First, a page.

Stanford Synchrotron Radiation Lightsource (SSRL)
With X-ray imaging at SLAC’s synchrotron, scientists uncovered a 6th century translation of a book by the Greek-Roman doctor Galen. The words had been scraped off the parchment manuscript and written over with hymns in the 11th century.
Streamlining their journey through the electrolyte could help lithium-ion batteries charge faster.
Bienenstock is the winner of the 2018 Philip Hauge Abelson Prize, given by the American Association for the Advancement of Science (AAAS).
The goal of these X-ray studies is to find ways to improve manufacturing of specialized metal parts for the aerospace, aircraft, automotive and healthcare industries.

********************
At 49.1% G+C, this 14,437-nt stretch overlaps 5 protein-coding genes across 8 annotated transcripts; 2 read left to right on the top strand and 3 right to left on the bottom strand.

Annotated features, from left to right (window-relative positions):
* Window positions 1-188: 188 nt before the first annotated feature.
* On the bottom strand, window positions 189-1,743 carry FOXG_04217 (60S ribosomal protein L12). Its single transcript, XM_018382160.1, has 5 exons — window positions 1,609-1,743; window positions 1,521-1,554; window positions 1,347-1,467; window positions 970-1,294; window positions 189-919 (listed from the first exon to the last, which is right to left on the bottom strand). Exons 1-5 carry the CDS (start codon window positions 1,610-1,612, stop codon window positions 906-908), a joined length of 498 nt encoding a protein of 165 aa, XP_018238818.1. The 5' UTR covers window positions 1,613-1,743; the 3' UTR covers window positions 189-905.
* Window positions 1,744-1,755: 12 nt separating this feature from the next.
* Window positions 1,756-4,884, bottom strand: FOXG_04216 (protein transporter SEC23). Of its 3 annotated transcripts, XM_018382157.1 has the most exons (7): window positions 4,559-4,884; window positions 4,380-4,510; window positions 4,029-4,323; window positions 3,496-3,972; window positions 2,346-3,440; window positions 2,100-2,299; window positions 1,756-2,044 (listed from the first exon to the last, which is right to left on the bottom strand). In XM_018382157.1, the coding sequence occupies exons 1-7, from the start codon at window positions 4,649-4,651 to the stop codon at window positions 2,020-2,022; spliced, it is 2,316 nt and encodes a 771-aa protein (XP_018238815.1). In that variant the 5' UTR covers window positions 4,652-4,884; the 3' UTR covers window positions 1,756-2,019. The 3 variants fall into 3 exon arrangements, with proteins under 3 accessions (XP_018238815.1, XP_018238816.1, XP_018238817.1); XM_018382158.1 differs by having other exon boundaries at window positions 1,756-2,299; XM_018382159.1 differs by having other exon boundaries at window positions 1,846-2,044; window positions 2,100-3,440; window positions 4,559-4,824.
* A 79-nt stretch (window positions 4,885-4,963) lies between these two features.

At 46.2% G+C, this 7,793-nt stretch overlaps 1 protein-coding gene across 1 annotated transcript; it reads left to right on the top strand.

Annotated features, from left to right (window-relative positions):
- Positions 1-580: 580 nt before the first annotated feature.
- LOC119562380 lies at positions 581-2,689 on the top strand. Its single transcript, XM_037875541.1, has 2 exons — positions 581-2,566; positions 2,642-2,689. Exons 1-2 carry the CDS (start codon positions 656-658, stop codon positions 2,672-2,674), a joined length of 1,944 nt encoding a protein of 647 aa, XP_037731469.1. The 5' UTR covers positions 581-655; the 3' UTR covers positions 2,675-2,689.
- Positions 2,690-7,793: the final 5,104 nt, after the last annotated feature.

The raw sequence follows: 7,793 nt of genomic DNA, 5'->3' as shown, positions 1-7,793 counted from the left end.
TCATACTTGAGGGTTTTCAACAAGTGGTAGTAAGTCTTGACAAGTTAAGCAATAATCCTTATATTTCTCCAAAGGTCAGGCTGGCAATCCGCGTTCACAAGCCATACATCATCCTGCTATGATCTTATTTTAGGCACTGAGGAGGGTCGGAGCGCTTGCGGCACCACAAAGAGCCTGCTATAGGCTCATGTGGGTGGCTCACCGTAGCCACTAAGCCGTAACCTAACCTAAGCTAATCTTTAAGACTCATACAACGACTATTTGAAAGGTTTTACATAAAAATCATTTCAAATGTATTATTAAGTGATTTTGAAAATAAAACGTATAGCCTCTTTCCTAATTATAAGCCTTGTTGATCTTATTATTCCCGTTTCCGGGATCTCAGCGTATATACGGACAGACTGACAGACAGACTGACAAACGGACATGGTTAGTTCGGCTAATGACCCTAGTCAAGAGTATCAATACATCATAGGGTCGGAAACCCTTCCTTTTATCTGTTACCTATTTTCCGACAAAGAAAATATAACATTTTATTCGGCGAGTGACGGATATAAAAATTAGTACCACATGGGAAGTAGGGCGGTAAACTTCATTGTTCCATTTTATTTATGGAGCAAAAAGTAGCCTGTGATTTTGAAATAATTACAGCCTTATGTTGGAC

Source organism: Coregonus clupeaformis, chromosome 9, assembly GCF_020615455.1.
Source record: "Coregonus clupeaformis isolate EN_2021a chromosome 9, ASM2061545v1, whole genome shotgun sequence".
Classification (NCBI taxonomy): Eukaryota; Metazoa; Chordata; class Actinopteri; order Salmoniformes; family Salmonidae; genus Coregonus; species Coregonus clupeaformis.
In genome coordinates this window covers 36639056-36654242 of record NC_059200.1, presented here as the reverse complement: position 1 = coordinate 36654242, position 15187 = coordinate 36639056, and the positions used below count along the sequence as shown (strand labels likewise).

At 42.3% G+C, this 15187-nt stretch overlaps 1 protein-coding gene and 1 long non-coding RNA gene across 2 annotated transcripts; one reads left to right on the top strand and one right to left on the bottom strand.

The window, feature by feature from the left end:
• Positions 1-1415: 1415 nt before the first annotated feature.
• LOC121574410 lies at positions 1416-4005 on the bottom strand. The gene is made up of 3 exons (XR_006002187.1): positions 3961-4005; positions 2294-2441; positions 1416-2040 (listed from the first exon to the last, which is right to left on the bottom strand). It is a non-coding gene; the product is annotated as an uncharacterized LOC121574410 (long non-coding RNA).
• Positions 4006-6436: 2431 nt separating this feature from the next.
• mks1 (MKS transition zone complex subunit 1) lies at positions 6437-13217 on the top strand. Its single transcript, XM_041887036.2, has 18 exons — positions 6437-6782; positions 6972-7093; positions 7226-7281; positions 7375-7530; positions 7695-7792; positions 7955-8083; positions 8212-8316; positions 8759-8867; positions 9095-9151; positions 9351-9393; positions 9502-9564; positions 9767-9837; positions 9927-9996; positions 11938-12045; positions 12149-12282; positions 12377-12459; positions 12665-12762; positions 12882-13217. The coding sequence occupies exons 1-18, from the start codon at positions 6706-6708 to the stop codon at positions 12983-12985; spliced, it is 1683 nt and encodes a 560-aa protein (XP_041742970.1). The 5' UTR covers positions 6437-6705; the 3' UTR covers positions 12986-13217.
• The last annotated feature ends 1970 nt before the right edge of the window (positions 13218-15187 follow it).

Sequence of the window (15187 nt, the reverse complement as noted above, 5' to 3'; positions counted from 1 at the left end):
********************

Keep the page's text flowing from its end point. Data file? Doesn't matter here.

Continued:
The staff scientist at the Stanford Synchrotron Radiation Lightsource discusses his research and teaching, which includes training an international group of students to conduct geobiology experiments at the synchrotron from an island about 350 miles away.
They created a comprehensive picture of how the same chemical processes that give these cathodes their high capacity are also linked to changes in atomic structure that sap performance.
Effort to improve the next generation of gravitational wave detectors includes atomic studies of new and better coatings for LIGO’s mirrors at SSRL.
About 400 people attended the annual conference and workshops for scientists who conduct experiments at SLAC’s light sources.
Lithium ion batteries may remain tops for sheer performance, but when cost-per-storage is factored in, a design based on sodium ions offers promise; research was conducted in part at SSRL.
The X-ray scientist is honored for 20 years of beamline and instrumentation design, operation and scientific support at SLAC’s synchrotron.